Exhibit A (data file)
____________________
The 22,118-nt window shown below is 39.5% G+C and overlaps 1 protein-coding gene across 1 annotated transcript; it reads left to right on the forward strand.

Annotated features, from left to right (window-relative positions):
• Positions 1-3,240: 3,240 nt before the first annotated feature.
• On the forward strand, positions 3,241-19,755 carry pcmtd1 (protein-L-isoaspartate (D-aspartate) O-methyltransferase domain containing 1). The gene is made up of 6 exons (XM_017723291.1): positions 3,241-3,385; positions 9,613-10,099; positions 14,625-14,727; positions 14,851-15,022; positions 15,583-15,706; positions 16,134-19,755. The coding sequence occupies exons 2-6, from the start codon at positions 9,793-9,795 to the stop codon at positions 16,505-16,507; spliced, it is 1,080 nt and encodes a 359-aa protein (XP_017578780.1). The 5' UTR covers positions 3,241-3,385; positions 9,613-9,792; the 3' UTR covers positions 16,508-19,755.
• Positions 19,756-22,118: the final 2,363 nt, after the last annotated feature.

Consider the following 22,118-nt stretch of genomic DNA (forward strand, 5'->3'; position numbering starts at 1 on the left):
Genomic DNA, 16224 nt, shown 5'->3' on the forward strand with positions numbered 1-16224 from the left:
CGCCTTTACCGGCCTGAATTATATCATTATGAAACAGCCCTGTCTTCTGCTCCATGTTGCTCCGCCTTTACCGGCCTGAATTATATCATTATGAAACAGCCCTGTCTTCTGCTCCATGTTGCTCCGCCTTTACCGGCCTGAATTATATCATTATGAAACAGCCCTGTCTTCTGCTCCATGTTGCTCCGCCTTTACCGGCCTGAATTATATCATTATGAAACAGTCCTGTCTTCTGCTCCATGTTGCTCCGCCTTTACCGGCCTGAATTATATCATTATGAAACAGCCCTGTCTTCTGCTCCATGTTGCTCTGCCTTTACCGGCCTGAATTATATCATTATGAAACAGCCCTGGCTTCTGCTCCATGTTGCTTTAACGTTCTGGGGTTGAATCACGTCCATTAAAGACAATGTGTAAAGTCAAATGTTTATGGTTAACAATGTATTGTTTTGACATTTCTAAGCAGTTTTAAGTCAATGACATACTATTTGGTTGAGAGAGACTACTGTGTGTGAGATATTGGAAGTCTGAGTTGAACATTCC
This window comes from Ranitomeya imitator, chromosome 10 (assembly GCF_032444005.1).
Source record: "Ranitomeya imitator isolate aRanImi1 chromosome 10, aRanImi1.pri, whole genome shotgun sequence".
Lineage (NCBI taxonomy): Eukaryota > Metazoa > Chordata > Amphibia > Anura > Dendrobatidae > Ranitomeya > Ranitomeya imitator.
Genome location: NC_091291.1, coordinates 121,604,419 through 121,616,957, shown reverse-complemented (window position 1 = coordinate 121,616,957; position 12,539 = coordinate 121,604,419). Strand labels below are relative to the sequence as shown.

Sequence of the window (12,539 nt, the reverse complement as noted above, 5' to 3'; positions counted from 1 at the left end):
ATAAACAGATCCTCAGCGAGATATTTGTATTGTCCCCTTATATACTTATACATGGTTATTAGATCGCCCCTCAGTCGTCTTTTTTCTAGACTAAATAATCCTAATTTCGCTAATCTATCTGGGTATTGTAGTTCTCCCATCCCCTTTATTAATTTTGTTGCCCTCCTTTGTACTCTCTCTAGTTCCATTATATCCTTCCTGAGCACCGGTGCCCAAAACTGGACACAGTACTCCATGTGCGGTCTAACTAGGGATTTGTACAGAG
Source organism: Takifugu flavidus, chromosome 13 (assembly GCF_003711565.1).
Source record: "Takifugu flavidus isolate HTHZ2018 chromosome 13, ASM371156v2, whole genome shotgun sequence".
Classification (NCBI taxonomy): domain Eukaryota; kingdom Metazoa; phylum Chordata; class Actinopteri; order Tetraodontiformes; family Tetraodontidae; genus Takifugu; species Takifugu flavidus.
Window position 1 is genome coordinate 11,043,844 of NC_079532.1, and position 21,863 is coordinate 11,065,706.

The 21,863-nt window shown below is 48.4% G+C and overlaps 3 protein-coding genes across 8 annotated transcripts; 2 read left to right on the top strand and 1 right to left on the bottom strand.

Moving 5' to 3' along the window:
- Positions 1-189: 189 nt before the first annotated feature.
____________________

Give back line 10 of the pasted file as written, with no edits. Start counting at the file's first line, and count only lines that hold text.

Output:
Source record: "Ranitomeya imitator isolate aRanImi1 chromosome 10, aRanImi1.pri, whole genome shotgun sequence".